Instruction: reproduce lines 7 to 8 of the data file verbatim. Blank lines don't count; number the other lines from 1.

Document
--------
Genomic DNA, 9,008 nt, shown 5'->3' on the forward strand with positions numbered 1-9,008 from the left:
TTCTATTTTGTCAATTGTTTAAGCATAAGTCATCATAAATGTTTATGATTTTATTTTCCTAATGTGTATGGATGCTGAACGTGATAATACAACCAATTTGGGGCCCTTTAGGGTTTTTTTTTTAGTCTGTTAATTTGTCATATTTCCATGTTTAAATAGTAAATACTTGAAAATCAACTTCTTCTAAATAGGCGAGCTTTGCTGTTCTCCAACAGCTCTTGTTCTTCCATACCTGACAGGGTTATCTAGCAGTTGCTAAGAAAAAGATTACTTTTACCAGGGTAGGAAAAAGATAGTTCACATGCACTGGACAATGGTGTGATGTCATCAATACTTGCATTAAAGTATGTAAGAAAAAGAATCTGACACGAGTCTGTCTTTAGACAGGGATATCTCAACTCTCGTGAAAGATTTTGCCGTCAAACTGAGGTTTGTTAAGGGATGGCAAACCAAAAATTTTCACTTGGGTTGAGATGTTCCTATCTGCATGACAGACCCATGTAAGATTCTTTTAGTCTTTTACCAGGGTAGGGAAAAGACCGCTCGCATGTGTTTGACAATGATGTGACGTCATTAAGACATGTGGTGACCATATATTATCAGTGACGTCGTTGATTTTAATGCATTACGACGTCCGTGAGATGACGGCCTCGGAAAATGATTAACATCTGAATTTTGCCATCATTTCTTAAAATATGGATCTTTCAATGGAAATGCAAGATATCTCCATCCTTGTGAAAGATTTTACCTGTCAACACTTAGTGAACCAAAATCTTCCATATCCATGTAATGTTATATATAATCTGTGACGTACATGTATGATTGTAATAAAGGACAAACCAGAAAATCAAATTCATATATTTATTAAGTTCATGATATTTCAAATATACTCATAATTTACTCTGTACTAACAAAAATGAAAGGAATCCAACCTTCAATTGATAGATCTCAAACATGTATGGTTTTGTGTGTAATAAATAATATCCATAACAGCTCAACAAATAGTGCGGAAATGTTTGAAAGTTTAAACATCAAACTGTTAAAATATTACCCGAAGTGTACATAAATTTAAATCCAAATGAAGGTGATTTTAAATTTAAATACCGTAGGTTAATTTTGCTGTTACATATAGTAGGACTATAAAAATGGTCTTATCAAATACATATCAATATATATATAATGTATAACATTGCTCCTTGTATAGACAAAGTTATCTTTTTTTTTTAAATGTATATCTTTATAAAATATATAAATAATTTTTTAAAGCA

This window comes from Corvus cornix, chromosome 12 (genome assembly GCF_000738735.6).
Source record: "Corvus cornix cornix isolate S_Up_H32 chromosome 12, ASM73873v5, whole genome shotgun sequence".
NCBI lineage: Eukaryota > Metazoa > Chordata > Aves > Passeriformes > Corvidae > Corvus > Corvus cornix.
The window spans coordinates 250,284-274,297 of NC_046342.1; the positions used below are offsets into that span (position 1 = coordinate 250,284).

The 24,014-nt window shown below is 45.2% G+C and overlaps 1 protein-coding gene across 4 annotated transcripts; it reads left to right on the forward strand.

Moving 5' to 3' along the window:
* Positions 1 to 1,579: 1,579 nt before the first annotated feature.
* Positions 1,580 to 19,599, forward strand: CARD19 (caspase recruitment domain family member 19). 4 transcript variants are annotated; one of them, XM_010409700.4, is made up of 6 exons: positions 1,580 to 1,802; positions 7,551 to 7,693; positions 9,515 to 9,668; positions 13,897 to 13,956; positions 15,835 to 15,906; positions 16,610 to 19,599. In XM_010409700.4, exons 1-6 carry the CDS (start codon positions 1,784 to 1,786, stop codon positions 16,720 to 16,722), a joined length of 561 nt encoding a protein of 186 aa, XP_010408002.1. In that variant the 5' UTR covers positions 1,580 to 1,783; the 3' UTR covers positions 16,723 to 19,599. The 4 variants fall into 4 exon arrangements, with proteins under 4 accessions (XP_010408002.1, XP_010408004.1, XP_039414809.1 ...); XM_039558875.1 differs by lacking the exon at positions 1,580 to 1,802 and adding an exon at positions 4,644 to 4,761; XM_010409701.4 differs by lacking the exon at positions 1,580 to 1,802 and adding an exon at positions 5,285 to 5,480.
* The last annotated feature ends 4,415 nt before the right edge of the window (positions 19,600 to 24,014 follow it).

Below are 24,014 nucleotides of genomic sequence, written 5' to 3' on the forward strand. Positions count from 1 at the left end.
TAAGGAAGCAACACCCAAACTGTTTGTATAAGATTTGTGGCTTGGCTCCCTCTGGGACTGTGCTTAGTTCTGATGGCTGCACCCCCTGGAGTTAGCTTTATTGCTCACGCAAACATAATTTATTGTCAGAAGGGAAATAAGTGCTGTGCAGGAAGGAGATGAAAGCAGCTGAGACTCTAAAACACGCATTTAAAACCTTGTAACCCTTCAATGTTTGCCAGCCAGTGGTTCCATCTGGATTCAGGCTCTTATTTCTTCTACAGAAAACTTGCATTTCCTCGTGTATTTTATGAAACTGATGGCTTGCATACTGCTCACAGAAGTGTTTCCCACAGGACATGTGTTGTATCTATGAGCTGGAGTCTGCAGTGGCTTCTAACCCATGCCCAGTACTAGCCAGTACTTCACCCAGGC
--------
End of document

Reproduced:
The 24,014-nt window shown below is 45.2% G+C and overlaps 1 protein-coding gene across 4 annotated transcripts; it reads left to right on the forward strand.

Moving 5' to 3' along the window: